The first of these was a ballet sequence in it performed by two naked dancers, a man and a woman, which was incredibly beautiful to watch, and the second was that everyone and his uncle wanted to see the show, so we who worked at the Roundhouse did a roaring trade in smuggling people into the theatre to see the show – We stuffed people into the lighting booth, all around the auditorium and absolutely anywhere we could think of that would allow them to see the stage… And charged much fine money for this obviously..

Shot of the ballet….

There was one somewhat funny, yet sad thing that occurred to me in this respect.  I was mooching around outside the theatre looking for anyone who might wish to pay me to get them into the show, when an Indian family (Mother, father and youngish teenage daughter) approached me, and asked if I could get them into the show.   So I made the deal and took them into the Roundhouse and parked them on some kitchen chairs on the balcony, and left them to enjoy the show.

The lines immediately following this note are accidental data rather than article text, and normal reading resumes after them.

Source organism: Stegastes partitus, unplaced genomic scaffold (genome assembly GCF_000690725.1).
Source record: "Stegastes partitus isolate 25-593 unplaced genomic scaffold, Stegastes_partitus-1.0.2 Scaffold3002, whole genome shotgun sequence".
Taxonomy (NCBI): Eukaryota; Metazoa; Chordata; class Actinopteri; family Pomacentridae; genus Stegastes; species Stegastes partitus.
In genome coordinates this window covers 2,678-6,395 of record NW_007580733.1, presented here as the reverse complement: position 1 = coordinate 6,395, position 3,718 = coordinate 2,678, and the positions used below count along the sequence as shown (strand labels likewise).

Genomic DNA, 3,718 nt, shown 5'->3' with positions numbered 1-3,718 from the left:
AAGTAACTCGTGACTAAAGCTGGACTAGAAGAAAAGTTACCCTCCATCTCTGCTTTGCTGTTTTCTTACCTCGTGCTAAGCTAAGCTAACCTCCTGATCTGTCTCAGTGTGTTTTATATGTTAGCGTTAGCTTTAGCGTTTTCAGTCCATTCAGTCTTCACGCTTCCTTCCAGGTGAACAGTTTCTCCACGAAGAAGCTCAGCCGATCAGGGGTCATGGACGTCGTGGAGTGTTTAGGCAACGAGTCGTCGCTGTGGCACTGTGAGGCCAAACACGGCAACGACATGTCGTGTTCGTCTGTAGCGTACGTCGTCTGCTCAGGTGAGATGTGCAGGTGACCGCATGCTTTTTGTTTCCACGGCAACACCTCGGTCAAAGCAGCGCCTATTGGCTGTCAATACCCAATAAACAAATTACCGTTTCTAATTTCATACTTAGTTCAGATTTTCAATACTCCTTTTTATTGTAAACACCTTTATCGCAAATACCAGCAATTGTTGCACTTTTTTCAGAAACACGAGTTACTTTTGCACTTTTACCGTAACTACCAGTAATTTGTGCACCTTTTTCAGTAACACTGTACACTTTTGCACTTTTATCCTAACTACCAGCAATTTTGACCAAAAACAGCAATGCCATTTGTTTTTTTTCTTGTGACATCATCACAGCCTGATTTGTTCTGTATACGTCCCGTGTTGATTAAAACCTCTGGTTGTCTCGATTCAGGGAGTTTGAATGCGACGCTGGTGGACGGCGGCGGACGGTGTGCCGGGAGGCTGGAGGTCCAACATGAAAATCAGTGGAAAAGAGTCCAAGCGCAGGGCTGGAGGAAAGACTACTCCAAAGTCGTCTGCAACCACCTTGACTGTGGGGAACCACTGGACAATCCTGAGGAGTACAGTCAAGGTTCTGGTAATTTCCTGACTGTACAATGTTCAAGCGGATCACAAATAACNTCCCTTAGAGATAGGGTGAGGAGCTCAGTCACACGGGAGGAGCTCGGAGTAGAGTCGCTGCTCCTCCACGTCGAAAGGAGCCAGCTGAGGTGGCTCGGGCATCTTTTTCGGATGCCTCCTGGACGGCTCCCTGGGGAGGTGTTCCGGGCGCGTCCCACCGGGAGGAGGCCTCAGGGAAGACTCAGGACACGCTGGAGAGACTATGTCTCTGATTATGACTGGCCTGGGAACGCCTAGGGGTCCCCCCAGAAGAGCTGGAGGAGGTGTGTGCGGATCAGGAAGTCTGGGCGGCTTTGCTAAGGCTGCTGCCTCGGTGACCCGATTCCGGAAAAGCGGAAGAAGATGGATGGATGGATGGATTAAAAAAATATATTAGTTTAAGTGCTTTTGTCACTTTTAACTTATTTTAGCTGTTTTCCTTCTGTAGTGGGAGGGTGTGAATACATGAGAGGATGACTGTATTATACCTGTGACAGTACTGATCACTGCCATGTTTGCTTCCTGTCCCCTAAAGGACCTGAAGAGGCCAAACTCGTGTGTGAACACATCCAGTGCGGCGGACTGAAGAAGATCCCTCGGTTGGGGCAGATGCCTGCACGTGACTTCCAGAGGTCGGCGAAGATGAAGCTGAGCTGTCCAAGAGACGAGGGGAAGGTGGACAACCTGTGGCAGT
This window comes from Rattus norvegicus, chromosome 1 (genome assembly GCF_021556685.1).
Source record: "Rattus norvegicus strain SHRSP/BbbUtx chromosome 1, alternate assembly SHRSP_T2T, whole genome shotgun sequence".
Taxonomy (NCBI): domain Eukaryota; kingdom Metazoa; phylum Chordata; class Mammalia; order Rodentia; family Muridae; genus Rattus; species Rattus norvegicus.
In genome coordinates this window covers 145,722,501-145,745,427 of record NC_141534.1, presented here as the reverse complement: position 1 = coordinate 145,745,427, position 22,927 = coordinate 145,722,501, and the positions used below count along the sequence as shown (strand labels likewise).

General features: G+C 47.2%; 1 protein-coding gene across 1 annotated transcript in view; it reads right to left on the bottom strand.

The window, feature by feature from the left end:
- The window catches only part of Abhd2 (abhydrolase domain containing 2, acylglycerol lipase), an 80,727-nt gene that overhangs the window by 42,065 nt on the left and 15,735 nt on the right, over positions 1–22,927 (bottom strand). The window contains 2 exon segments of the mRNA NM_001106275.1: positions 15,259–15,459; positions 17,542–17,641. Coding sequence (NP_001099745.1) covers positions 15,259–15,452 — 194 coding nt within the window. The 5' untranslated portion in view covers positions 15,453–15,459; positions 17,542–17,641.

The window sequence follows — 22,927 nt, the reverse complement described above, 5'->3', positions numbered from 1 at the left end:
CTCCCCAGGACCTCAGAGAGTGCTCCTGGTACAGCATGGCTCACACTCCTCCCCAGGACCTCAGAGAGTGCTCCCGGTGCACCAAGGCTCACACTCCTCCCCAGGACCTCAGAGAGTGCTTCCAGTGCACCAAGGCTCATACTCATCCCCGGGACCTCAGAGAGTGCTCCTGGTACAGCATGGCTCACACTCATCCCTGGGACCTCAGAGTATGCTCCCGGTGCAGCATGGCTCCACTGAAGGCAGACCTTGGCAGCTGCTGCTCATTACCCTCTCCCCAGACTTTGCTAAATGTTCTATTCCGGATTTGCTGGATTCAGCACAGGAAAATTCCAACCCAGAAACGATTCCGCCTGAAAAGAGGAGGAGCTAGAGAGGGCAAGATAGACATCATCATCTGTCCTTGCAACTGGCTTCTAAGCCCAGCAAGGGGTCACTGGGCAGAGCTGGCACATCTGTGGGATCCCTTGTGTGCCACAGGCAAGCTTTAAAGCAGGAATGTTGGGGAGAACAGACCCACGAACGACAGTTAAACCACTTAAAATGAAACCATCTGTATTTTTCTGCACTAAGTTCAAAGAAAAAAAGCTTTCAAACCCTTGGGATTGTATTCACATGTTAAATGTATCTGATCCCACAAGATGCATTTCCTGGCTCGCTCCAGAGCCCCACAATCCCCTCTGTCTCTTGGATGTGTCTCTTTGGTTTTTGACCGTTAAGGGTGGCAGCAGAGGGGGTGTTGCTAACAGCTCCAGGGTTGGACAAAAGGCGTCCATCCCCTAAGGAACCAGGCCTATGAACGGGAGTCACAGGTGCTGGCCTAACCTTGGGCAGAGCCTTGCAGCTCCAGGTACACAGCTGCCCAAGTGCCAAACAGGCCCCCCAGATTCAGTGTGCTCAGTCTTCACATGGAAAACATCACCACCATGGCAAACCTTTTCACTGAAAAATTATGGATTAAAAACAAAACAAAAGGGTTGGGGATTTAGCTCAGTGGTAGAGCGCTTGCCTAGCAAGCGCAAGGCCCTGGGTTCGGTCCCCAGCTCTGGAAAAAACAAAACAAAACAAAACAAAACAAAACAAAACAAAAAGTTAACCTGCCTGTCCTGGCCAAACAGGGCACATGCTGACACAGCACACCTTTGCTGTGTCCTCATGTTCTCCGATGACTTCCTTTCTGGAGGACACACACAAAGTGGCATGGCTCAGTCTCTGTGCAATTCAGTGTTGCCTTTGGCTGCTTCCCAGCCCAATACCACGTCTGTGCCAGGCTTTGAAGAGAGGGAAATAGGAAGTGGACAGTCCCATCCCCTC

Continue reading “Pork And Oh Calcutta – Curious Events”

More About My Life In Films

Here is a further instalment of the continuing saga of my relatively brief experience working in the film industry, carrying on from my gazing in wonder at Jeanne Moreau’s feet elegantly clad in battered old gymn shoes as she busily worked away at seducing one of her guards officers in the filming of Catherine the Great. (follow this link to discover what that was all about).